The following notes come from a student
practice session on writing improvement. Includes samples of student
writing and teacher comments (in italics).
The writer, Anne Lamott, in her book, Bird by Bird: Some Instructions on Writing and Life
, suggested our topic today.
Student Lunch Experiences
We have lunch or dinner at 3:30 and in the middle of the day I eat a little food, like cheese and bread.
like specifics, the "cheese and bread." Cheddar cheese is not the same
as cream cheese. Bagels are not the same as croissants. Use the actual
name of the things you eat and you will be more interesting.
cannot remember what I had in my lunch the day before yesterday, but I
can still clearly smell the delicious golden-coloured fried beans that
one of my classmates had in his lunch in the primary school 20 years
ago. Every time I think about it, I cannot help tasting them even
though there is nothing there.
The student begins honestly. Readers feel comfortable when the writer admits he or she is human, just like them.
a contrast word like "but" gets the readers attention. Then he follows
with colour and smell. Smell is the strongest of the communicating
I usually had my lunch at the
office and there were 20 people in the same office. Lunch was the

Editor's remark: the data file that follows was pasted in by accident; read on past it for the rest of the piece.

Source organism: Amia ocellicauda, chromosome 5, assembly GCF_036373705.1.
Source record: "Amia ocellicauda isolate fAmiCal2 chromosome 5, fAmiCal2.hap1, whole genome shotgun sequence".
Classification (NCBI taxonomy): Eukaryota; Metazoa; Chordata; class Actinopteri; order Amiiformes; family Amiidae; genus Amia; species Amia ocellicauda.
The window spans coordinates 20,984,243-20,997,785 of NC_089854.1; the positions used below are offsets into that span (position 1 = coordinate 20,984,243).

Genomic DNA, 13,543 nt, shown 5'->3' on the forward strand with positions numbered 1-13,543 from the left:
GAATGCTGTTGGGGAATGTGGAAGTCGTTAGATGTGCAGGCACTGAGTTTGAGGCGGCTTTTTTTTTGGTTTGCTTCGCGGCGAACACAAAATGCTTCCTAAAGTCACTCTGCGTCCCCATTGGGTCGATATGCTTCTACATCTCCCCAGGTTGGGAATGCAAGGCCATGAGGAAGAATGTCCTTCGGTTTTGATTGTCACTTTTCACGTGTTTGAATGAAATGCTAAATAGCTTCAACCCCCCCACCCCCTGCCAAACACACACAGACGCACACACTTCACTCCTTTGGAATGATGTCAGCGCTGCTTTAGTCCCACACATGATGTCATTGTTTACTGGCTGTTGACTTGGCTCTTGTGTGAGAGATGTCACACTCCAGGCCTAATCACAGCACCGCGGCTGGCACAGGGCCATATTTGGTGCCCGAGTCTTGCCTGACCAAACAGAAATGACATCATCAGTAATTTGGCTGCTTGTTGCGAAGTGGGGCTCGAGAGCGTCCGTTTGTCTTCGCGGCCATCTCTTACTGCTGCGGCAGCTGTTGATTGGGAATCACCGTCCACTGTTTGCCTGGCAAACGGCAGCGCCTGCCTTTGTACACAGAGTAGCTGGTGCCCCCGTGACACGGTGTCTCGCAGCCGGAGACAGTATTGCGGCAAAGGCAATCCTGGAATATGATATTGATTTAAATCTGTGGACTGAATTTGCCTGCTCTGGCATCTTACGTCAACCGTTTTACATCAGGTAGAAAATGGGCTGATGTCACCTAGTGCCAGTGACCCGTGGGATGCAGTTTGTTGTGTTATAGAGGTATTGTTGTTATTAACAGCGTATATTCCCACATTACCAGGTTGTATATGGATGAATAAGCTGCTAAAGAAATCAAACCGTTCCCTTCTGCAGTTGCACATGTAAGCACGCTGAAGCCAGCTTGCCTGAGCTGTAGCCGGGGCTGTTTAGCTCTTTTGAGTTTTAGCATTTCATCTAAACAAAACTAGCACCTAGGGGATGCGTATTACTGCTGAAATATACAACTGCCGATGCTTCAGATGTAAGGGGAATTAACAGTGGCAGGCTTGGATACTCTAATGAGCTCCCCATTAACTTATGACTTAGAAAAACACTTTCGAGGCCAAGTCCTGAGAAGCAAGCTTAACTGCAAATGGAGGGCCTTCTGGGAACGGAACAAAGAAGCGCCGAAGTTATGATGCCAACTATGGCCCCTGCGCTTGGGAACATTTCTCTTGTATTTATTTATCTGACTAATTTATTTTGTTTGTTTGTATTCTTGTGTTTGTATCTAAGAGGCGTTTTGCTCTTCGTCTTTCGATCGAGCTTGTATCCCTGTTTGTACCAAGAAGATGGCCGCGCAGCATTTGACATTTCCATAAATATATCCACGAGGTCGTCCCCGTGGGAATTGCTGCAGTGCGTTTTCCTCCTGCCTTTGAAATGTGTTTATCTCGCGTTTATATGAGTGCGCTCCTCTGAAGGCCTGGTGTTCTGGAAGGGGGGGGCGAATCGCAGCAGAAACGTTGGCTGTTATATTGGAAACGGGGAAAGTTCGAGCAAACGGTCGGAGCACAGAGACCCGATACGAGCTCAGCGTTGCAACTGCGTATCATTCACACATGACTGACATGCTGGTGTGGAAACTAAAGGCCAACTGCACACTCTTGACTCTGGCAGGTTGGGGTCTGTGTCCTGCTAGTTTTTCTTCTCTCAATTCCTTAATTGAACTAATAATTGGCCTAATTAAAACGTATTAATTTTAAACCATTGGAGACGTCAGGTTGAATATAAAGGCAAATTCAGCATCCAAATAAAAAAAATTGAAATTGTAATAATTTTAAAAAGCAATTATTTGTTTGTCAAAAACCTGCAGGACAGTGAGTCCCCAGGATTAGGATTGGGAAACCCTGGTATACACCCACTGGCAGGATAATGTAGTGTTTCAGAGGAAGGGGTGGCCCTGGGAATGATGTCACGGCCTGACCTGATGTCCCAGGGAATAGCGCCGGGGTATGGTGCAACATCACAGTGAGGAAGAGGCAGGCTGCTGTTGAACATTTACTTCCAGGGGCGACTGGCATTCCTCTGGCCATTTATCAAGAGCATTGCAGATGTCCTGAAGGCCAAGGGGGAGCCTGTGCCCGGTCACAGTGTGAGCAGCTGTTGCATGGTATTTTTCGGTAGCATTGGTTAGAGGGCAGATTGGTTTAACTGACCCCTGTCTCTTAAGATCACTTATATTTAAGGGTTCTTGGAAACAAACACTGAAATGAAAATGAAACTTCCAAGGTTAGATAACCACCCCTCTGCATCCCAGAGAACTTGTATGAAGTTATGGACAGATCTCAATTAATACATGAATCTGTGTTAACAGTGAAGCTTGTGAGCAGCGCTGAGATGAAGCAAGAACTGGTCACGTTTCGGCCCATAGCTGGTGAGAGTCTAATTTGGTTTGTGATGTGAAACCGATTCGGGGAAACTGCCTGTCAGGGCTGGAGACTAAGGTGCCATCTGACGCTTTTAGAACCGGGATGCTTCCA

happiest time for all of us because we seldom communicated except at
lunch time. At lunch, we showed the others what we had brought. If
someone had dumplings for lunch, she or he would be asked, "May I eat
one of them?" Then this guy might not have enough dumplings for lunch
because the others had eaten them all.
student establishes the setting first: an office with a fairly large
group. The idea that we show others our lunch and share it is very
interesting. Remember your reader! Another strong point is the use of
dialogue (actual spoken words). She ends with a bit of humour.
Our staff lunchroom is a small intimate place where two or three staff
members eat together. One remarkable thing is how dirty the microwave
is after only two weeks of classes! We sit together there at a round
table and chat. This week, of course, we had to talk about how much
snow we had at our house and how long was the drive to work last
Wednesday. Also interesting is what other teachers bring to eat. I'm a
leftover man, often, so this week I had noodles with a tomato sauce. On
the side I had sweet potatoes. My wife said to me in the morning that I
would never be able to eat all that food. She was wrong! Another staff
member usually brings a plain white bread sandwich with only meat
inside. Boring! Sometimes, I get soup from the cafeteria downstairs. My
favourite is the carrot soup with ginger. You should try it sometime.
One thing for sure, having lunch in the staff room is good for me. If
you walk by there you will surely hear laughter coming from under the
door. Teachers at lunch are a less-than-serious bunch! (196 words;
first draft writing by Brad Hyde)